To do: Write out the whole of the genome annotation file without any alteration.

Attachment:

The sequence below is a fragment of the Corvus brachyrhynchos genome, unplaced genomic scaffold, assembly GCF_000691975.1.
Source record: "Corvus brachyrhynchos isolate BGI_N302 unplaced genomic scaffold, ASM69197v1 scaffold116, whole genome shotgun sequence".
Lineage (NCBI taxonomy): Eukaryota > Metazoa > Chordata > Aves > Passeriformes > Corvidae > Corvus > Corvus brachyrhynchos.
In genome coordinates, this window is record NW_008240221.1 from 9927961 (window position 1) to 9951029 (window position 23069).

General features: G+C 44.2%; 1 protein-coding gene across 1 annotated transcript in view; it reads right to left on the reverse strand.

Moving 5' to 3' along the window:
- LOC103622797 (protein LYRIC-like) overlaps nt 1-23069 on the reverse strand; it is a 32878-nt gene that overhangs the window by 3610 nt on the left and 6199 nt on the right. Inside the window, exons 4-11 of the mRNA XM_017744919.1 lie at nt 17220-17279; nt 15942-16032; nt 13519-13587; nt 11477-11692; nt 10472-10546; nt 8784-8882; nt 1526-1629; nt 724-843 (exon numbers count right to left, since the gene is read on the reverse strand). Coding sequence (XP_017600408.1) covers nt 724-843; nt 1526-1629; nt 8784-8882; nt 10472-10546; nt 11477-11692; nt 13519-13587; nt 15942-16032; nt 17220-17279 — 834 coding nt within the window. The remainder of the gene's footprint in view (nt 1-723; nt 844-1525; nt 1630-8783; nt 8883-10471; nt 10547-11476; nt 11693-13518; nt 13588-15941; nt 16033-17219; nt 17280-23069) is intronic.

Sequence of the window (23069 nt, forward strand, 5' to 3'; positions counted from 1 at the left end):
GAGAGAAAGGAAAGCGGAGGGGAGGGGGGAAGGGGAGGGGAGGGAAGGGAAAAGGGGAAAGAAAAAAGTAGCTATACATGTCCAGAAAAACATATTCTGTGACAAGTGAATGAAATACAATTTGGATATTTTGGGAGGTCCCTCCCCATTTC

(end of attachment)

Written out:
The sequence below is a fragment of the Corvus brachyrhynchos genome, unplaced genomic scaffold, assembly GCF_000691975.1.
Source record: "Corvus brachyrhynchos isolate BGI_N302 unplaced genomic scaffold, ASM69197v1 scaffold116, whole genome shotgun sequence".
Lineage (NCBI taxonomy): Eukaryota > Metazoa > Chordata > Aves > Passeriformes > Corvidae > Corvus > Corvus brachyrhynchos.
In genome coordinates, this window is record NW_008240221.1 from 9927961 (window position 1) to 9951029 (window position 23069).

General features: G+C 44.2%; 1 protein-coding gene across 1 annotated transcript in view; it reads right to left on the reverse strand.

Moving 5' to 3' along the window:
- LOC103622797 (protein LYRIC-like) overlaps nt 1-23069 on the reverse strand; it is a 32878-nt gene that overhangs the window by 3610 nt on the left and 6199 nt on the right. Inside the window, exons 4-11 of the mRNA XM_017744919.1 lie at nt 17220-17279; nt 15942-16032; nt 13519-13587; nt 11477-11692; nt 10472-10546; nt 8784-8882; nt 1526-1629; nt 724-843 (exon numbers count right to left, since the gene is read on the reverse strand). Coding sequence (XP_017600408.1) covers nt 724-843; nt 1526-1629; nt 8784-8882; nt 10472-10546; nt 11477-11692; nt 13519-13587; nt 15942-16032; nt 17220-17279 — 834 coding nt within the window. The remainder of the gene's footprint in view (nt 1-723; nt 844-1525; nt 1630-8783; nt 8883-10471; nt 10547-11476; nt 11693-13518; nt 13588-15941; nt 16033-17219; nt 17280-23069) is intronic.

Sequence of the window (23069 nt, forward strand, 5' to 3'; positions counted from 1 at the left end):
GAGAGAAAGGAAAGCGGAGGGGAGGGGGGAAGGGGAGGGGAGGGAAGGGAAAAGGGGAAAGAAAAAAGTAGCTATACATGTCCAGAAAAACATATTCTGTGACAAGTGAATGAAATACAATTTGGATATTTTGGGAGGTCCCTCCCCATTTC